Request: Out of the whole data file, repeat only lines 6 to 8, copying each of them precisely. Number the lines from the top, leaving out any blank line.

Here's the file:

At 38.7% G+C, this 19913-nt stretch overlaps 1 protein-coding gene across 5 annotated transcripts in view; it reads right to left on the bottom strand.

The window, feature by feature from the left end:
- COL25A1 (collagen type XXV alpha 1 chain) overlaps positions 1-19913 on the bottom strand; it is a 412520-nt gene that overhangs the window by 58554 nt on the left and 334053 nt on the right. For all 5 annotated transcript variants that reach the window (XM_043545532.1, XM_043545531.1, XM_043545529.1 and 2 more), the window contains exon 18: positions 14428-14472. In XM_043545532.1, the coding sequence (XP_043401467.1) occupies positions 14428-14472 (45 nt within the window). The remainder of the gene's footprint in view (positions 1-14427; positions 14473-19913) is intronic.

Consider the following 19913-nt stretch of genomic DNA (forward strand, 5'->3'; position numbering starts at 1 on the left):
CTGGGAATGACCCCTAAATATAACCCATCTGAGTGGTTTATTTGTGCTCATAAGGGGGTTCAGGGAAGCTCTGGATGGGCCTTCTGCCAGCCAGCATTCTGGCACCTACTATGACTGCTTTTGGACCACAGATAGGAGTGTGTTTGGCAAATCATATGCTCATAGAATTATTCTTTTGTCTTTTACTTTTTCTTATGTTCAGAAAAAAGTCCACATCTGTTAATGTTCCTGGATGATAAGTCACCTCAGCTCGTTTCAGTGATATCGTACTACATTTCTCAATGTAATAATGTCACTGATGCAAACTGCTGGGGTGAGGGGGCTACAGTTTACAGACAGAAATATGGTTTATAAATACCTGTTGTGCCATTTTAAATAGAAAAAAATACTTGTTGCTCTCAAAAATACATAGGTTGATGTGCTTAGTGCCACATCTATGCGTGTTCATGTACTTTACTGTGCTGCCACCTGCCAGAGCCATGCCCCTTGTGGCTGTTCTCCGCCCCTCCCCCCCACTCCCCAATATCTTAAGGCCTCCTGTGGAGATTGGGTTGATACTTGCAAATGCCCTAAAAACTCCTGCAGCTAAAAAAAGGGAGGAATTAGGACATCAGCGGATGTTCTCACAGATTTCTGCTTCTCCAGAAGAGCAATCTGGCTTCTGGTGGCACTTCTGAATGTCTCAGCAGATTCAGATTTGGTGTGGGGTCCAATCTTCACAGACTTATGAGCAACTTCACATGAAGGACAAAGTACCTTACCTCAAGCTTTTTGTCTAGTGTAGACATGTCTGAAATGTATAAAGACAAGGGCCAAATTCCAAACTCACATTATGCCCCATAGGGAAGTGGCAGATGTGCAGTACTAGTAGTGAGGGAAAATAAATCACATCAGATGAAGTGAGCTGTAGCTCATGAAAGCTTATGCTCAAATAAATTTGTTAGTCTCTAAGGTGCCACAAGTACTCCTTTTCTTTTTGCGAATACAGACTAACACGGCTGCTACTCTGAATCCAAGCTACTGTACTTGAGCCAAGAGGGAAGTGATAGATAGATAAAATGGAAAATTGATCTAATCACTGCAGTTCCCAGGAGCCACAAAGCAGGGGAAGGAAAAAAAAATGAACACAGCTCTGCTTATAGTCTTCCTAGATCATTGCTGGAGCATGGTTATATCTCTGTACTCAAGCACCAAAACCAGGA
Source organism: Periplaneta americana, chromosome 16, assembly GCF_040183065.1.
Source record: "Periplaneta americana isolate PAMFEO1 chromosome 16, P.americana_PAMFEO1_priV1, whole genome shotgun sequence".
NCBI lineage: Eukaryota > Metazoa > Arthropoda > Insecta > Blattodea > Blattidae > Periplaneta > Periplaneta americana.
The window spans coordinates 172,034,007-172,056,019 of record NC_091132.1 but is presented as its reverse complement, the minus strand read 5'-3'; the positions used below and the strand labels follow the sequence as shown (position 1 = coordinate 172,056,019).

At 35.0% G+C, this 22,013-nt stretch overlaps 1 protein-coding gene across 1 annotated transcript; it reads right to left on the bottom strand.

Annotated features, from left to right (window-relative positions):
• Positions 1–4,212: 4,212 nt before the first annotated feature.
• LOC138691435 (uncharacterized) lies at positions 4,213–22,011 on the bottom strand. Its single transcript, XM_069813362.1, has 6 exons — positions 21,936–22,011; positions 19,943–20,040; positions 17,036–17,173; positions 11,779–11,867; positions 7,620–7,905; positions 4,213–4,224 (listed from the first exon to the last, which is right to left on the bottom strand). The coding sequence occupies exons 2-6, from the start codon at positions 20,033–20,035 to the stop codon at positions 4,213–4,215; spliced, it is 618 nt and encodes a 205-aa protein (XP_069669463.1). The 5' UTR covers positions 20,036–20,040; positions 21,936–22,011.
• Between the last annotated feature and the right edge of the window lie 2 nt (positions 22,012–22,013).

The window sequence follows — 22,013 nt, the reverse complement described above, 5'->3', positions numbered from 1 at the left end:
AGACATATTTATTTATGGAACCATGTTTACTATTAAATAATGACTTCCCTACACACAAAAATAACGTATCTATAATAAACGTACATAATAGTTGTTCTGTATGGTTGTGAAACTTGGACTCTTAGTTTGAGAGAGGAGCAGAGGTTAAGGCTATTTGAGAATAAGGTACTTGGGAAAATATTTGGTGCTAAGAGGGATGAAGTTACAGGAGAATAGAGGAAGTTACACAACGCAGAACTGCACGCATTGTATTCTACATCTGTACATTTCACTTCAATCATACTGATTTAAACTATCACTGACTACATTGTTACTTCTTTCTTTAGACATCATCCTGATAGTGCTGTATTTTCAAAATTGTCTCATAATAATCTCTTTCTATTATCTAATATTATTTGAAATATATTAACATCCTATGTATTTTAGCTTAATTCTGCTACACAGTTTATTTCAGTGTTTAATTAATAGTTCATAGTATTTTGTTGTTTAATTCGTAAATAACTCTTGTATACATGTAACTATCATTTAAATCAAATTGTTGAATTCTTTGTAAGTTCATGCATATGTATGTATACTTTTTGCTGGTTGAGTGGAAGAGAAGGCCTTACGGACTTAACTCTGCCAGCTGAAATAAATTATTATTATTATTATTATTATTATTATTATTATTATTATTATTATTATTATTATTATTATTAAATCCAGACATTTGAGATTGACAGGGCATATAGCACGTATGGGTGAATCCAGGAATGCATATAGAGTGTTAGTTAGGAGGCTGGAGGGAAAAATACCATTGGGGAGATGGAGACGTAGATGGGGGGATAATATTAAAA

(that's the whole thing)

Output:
Source organism: Periplaneta americana, chromosome 16, assembly GCF_040183065.1.
Source record: "Periplaneta americana isolate PAMFEO1 chromosome 16, P.americana_PAMFEO1_priV1, whole genome shotgun sequence".
NCBI lineage: Eukaryota > Metazoa > Arthropoda > Insecta > Blattodea > Blattidae > Periplaneta > Periplaneta americana.